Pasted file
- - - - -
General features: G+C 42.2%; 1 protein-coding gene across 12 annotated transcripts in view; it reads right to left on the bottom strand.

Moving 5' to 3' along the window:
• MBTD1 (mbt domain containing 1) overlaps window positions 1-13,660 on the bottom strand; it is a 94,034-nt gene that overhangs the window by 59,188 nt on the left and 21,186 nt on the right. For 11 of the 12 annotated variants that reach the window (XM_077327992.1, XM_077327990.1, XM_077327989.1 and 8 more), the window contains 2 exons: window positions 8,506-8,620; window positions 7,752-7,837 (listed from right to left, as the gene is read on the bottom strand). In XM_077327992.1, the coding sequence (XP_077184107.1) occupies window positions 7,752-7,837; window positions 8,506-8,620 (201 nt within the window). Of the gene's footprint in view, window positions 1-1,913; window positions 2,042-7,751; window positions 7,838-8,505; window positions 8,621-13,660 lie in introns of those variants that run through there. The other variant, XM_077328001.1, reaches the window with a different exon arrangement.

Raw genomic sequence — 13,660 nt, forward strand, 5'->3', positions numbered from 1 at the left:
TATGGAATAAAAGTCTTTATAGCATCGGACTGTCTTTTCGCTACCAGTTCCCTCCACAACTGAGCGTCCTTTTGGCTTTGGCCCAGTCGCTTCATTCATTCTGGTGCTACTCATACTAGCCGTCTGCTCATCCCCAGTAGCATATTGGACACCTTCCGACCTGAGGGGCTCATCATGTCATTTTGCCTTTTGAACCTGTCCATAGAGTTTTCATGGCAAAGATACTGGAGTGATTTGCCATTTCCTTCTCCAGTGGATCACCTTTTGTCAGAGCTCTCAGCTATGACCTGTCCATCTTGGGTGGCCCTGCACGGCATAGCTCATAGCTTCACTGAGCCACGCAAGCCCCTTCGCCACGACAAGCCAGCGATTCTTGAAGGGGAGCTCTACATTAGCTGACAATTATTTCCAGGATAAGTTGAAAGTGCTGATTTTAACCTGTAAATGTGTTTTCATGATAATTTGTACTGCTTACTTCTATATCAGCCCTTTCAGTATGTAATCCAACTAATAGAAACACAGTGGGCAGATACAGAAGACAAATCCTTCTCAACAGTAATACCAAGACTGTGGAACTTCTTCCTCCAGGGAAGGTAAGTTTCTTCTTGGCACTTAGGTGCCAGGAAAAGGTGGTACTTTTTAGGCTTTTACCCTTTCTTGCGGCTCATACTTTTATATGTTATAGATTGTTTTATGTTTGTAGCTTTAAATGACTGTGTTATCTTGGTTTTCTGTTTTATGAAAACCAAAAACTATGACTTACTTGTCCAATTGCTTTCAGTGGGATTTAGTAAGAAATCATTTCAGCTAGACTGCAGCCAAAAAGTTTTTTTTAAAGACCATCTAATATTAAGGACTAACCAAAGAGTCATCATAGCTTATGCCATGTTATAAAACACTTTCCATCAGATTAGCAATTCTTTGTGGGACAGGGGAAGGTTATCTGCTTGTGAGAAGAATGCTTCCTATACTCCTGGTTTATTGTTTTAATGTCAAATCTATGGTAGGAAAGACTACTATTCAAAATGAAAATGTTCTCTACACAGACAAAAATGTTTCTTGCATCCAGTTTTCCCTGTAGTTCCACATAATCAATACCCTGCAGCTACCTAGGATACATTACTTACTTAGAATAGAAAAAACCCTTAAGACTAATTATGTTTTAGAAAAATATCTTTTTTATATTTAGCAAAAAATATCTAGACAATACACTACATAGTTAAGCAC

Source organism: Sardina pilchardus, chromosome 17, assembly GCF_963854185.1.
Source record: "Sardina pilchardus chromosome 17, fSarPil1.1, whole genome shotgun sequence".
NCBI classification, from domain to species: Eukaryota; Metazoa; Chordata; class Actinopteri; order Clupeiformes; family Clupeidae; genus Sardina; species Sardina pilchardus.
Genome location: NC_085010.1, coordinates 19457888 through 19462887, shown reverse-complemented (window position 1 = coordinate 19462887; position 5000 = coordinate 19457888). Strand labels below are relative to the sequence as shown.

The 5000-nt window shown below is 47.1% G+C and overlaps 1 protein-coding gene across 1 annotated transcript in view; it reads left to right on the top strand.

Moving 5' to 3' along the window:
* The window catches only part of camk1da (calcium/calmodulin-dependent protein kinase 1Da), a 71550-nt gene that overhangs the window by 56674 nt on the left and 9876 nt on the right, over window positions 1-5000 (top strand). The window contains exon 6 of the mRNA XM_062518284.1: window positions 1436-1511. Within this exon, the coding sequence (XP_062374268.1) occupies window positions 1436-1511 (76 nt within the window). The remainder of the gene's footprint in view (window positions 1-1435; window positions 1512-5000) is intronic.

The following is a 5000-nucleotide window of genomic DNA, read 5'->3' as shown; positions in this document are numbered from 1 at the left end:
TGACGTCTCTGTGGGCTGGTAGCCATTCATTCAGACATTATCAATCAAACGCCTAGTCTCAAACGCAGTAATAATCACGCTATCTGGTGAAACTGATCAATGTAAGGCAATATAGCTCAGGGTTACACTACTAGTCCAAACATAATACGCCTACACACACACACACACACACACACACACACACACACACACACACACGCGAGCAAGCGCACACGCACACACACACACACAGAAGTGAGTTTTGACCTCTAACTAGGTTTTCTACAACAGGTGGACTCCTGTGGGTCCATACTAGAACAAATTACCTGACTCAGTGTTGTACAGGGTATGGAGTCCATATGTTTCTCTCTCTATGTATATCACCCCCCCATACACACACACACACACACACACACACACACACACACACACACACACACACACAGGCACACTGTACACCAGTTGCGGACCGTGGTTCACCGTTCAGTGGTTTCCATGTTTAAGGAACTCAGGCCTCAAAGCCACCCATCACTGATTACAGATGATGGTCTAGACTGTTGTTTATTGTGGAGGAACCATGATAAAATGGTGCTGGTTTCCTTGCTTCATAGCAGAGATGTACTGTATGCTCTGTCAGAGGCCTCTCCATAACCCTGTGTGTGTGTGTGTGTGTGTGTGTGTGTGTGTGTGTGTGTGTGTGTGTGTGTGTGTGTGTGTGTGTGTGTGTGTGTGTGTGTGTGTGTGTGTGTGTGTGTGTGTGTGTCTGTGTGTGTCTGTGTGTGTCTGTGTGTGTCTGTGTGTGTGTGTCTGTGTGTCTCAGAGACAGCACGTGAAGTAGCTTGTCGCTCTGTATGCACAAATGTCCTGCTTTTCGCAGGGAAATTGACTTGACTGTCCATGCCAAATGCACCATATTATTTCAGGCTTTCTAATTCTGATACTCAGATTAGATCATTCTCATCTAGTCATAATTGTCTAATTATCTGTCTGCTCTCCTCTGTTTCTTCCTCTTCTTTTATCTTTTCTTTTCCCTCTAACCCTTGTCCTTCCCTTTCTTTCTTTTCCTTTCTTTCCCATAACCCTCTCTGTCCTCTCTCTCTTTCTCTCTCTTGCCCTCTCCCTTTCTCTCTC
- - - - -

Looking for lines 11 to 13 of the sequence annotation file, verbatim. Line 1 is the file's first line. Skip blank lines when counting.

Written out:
Moving 5' to 3' along the window:
* The window catches only part of camk1da (calcium/calmodulin-dependent protein kinase 1Da), a 71550-nt gene that overhangs the window by 56674 nt on the left and 9876 nt on the right, over window positions 1-5000 (top strand). The window contains exon 6 of the mRNA XM_062518284.1: window positions 1436-1511. Within this exon, the coding sequence (XP_062374268.1) occupies window positions 1436-1511 (76 nt within the window). The remainder of the gene's footprint in view (window positions 1-1435; window positions 1512-5000) is intronic.

The following is a 5000-nucleotide window of genomic DNA, read 5'->3' as shown; positions in this document are numbered from 1 at the left end: